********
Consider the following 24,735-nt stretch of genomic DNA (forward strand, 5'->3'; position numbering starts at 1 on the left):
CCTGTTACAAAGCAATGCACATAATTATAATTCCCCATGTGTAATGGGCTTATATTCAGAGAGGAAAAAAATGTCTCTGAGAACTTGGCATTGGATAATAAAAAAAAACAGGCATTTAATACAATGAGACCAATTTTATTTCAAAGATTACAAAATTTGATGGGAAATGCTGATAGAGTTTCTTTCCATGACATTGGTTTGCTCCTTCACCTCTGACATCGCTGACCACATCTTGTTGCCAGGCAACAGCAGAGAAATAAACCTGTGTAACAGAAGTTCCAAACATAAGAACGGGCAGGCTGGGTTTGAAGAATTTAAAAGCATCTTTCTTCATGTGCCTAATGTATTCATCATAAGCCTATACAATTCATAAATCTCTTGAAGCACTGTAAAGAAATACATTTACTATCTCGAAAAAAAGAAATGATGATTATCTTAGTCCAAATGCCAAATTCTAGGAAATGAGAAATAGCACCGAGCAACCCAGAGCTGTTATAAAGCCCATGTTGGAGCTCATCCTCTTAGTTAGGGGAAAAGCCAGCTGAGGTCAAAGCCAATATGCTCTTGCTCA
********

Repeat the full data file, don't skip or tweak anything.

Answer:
Consider the following 24,735-nt stretch of genomic DNA (forward strand, 5'->3'; position numbering starts at 1 on the left):
CCTGTTACAAAGCAATGCACATAATTATAATTCCCCATGTGTAATGGGCTTATATTCAGAGAGGAAAAAAATGTCTCTGAGAACTTGGCATTGGATAATAAAAAAAAACAGGCATTTAATACAATGAGACCAATTTTATTTCAAAGATTACAAAATTTGATGGGAAATGCTGATAGAGTTTCTTTCCATGACATTGGTTTGCTCCTTCACCTCTGACATCGCTGACCACATCTTGTTGCCAGGCAACAGCAGAGAAATAAACCTGTGTAACAGAAGTTCCAAACATAAGAACGGGCAGGCTGGGTTTGAAGAATTTAAAAGCATCTTTCTTCATGTGCCTAATGTATTCATCATAAGCCTATACAATTCATAAATCTCTTGAAGCACTGTAAAGAAATACATTTACTATCTCGAAAAAAAGAAATGATGATTATCTTAGTCCAAATGCCAAATTCTAGGAAATGAGAAATAGCACCGAGCAACCCAGAGCTGTTATAAAGCCCATGTTGGAGCTCATCCTCTTAGTTAGGGGAAAAGCCAGCTGAGGTCAAAGCCAATATGCTCTTGCTCA